Different Issues for Children
by RI Editors
This research essay is part of our Peculiar Minds series.
Identifying mental disorders in children can be tricky for health care providers. Children differ from adults in that they experience many physical, mental, and emotional changes as they progress through their natural growth and development. They also are in the process of learning how to cope with, adapt, and relate to others and the world around them.
Furthermore, each child matures at his or her own pace, and what is considered normal in children falls within a wide range of behavior and abilities. For these reasons, any diagnosis of a mental disorder must consider how well a child functions at home, within the family, at school, and with peers, as well as the child’s age and symptoms.
Which Mental Health Conditions Are Most Common in Children?
There are several different types of mental disorders that can affect children and adolescents, including:
- Anxiety disorders: Children with anxiety disorders respond to certain things or situations with fear and dread, as well as with physical signs of anxiety (nervousness), such as a rapid heartbeat and sweating.
- Attention-deficit/hyperactivity disorder (ADHD): Children with ADHD generally have problems paying attention or concentrating, can’t seem to follow directions, and are easily bored and/or frustrated with tasks. They also tend to move constantly and are impulsive (do not think before they act).
- Disruptive behavior disorders: Children with these disorders tend to defy rules and often are disruptive in structured environments, such as school.
- Pervasive development disorders: Children with these disorders are confused in their thinking and generally have problems understanding the world around them.
- Eating disorders: Eating disorders involve intense emotions and attitudes, as well as unusual behaviors associated with weight and/or food.
- Elimination disorders: Disorders that affect behavior related to using the bathroom. Enuresis, or bed-wetting, is the most common of the elimination disorders.
- Learning and communication disorders: Children with these disorders have problems storing and processing information, as well as relating their thoughts and ideas.
- Affective (mood) disorders: These disorders involve persistent feelings of sadness and/or rapidly changing moods, and include depression and bipolar disorder.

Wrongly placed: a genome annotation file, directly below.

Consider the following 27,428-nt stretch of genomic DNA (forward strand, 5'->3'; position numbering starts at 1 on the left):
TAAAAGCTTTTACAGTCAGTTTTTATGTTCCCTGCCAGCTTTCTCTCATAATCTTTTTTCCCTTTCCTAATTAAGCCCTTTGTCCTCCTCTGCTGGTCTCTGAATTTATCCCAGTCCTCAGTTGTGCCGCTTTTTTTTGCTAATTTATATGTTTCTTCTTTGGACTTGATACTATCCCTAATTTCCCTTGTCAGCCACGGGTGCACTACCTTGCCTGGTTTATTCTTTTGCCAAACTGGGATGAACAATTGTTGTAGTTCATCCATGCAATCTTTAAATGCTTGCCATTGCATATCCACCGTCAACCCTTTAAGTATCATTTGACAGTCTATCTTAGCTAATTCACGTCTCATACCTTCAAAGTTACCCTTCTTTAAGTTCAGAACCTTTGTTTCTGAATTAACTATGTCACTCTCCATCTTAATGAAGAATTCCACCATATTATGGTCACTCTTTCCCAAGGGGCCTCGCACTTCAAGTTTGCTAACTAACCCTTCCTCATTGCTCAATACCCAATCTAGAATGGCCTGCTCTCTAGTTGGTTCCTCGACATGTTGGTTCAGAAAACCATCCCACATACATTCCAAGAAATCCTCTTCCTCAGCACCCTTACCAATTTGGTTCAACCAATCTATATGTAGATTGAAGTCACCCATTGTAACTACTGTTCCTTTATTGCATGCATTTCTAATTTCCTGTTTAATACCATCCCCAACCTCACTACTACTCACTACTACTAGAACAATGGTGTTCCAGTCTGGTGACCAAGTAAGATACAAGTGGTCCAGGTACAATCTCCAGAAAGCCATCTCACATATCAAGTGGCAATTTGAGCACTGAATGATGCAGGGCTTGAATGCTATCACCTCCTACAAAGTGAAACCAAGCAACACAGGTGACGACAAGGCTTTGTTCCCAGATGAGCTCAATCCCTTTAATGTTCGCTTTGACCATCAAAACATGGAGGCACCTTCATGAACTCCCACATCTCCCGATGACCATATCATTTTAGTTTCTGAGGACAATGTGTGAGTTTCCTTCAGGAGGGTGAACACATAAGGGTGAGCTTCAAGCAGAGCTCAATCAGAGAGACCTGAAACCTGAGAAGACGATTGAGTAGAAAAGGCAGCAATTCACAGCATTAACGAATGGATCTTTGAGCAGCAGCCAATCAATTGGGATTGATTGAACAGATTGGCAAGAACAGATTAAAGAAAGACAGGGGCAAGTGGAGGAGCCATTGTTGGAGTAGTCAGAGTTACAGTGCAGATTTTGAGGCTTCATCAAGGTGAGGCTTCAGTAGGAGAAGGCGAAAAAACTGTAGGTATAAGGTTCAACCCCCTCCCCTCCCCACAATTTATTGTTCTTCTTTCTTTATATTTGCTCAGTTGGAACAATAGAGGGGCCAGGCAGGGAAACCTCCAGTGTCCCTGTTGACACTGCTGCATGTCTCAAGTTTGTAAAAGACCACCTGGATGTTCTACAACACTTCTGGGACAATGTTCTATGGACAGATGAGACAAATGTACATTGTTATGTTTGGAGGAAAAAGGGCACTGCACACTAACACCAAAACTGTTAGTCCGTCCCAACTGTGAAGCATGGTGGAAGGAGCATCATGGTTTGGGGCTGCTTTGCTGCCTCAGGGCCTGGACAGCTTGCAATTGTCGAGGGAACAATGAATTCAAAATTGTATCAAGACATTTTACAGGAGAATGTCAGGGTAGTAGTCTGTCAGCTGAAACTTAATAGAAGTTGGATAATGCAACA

- Schizophrenia: This disorder involves distorted perceptions and thoughts.
- Tic disorders: These disorders cause a person to perform repeated, sudden, involuntary (not done on purpose), and often meaningless movements and sounds, called tics.
Some of these disorders, such as anxiety disorders, eating disorders, mood disorders and schizophrenia, can occur in adults as well as children. Others begin in childhood only, although they can continue into adulthood. It is not unusual for a child to have more than one disorder, or for one to gradually morph into a different disorder in adulthood.
Editor’s Note: Involved parents are the best determinants for whether the behavior a child is exhibiting or the difficulties that child is experiencing are normal for him or her. As noted, many behaviors are related to a child’s individual development curve and are not indicative of disorder. If a disorder is present, most parents will feel a sense that their child needs additional help. Seeking competent second opinions is a good course of action.
The Entire Series
- Forum – Is Mental Illness a Latter Day Plague?
- Resources (research)
- Resources for Help with Mental Illness by Paul
- Understanding PTSD by Robin Grosland
- Anxiety Disorders, Including PTSD (research)
- The Diagnosis by anonymous
- Understanding Asperger’s by Kathy Ward
- Understanding Dementia by Cassandra Jones
- Different Issues for Children (research)
- Asperger’s and Autism (research)
- Simply Depression by Jendoop
- How to Help Someone Who is Depressed: an LDS perspective by Sarah Hancock
- Forum – Does Committing Suicide Consign Someone to Hell?
- The Well of Depression by Cheryl
- Panic, OCD, Grandma and Me by NotMolly
- Understanding Panic Disorder, Agoraphobia, and OCD by Robison Wells
- Free at Last by anonymous
- Forum – No One Wants to Hear They’re Wrong
- Understanding P0rnography Addiction by Dr. Kevin Skinner
- What is Real? Living Without Diagnosis by anonymous
- A Reader’s Story of Hope by anonymous
- Understanding Bipolar II Disorder by Tresa Edmunds (Reese Dixon)
- What is Bipolar Disorder? (research)
- Choosing Treatment through Revelation by Bonnie
- Overcoming Anxiety and Depression Without Medication by Aaron Anderson
- How Do We Embrace Those with Mental Illness by Jendoop
- What is Schizophrenia? (research)
- Understanding Schizophrenia by Judy Hall
- Understanding a Roommate with Schizophrenia by anonymous
- Understanding Borderline Personality Disorder by Melissa Horsley
- My Path Down the Rabbit Hole by anonymous
- Mental Illness FHE Lesson by Jendoop
- Healing by Michelle